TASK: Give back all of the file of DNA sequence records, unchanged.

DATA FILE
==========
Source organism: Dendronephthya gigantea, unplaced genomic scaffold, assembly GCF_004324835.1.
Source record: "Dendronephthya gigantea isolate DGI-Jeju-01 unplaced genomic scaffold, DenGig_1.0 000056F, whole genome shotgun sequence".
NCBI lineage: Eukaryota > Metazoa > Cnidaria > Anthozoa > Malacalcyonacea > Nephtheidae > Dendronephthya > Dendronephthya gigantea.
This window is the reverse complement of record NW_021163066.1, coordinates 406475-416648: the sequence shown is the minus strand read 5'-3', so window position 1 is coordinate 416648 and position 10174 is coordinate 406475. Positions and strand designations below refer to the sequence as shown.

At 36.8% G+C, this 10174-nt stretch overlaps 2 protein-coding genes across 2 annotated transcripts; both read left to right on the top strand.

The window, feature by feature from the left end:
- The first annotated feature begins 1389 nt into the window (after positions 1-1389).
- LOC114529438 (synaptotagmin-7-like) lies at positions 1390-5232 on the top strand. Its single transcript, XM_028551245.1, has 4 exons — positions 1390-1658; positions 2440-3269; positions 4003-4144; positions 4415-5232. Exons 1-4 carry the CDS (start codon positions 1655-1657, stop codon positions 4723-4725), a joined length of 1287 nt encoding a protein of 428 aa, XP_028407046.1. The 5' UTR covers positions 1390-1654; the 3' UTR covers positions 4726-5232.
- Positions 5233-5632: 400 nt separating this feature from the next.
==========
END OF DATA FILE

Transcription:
Source organism: Dendronephthya gigantea, unplaced genomic scaffold, assembly GCF_004324835.1.
Source record: "Dendronephthya gigantea isolate DGI-Jeju-01 unplaced genomic scaffold, DenGig_1.0 000056F, whole genome shotgun sequence".
NCBI lineage: Eukaryota > Metazoa > Cnidaria > Anthozoa > Malacalcyonacea > Nephtheidae > Dendronephthya > Dendronephthya gigantea.
This window is the reverse complement of record NW_021163066.1, coordinates 406475-416648: the sequence shown is the minus strand read 5'-3', so window position 1 is coordinate 416648 and position 10174 is coordinate 406475. Positions and strand designations below refer to the sequence as shown.

At 36.8% G+C, this 10174-nt stretch overlaps 2 protein-coding genes across 2 annotated transcripts; both read left to right on the top strand.

The window, feature by feature from the left end:
- The first annotated feature begins 1389 nt into the window (after positions 1-1389).
- LOC114529438 (synaptotagmin-7-like) lies at positions 1390-5232 on the top strand. Its single transcript, XM_028551245.1, has 4 exons — positions 1390-1658; positions 2440-3269; positions 4003-4144; positions 4415-5232. Exons 1-4 carry the CDS (start codon positions 1655-1657, stop codon positions 4723-4725), a joined length of 1287 nt encoding a protein of 428 aa, XP_028407046.1. The 5' UTR covers positions 1390-1654; the 3' UTR covers positions 4726-5232.
- Positions 5233-5632: 400 nt separating this feature from the next.